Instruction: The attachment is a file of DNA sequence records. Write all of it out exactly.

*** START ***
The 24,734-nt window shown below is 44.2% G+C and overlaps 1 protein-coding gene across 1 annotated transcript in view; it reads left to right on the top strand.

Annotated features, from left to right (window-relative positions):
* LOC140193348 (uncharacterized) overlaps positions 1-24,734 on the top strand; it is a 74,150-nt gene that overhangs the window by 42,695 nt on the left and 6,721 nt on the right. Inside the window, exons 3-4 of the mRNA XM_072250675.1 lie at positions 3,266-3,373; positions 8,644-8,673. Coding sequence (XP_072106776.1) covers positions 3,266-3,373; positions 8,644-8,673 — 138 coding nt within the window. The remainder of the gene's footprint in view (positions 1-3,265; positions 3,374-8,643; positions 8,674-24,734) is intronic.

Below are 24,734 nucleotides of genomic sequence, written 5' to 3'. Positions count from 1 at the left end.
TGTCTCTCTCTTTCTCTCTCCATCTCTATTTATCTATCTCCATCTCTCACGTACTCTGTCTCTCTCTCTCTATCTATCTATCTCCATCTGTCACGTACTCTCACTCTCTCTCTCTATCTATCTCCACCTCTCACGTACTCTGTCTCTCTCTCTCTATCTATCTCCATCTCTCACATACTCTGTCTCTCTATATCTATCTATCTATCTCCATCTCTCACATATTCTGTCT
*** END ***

The 24,734-nt window shown below is 44.2% G+C and overlaps 1 protein-coding gene across 1 annotated transcript in view; it reads left to right on the top strand.

Annotated features, from left to right (window-relative positions):
* LOC140193348 (uncharacterized) overlaps positions 1-24,734 on the top strand; it is a 74,150-nt gene that overhangs the window by 42,695 nt on the left and 6,721 nt on the right. Inside the window, exons 3-4 of the mRNA XM_072250675.1 lie at positions 3,266-3,373; positions 8,644-8,673. Coding sequence (XP_072106776.1) covers positions 3,266-3,373; positions 8,644-8,673 — 138 coding nt within the window. The remainder of the gene's footprint in view (positions 1-3,265; positions 3,374-8,643; positions 8,674-24,734) is intronic.

Below are 24,734 nucleotides of genomic sequence, written 5' to 3'. Positions count from 1 at the left end.
TGTCTCTCTCTTTCTCTCTCCATCTCTATTTATCTATCTCCATCTCTCACGTACTCTGTCTCTCTCTCTCTATCTATCTATCTCCATCTGTCACGTACTCTCACTCTCTCTCTCTATCTATCTCCACCTCTCACGTACTCTGTCTCTCTCTCTCTATCTATCTCCATCTCTCACATACTCTGTCTCTCTATATCTATCTATCTATCTCCATCTCTCACATATTCTGTCT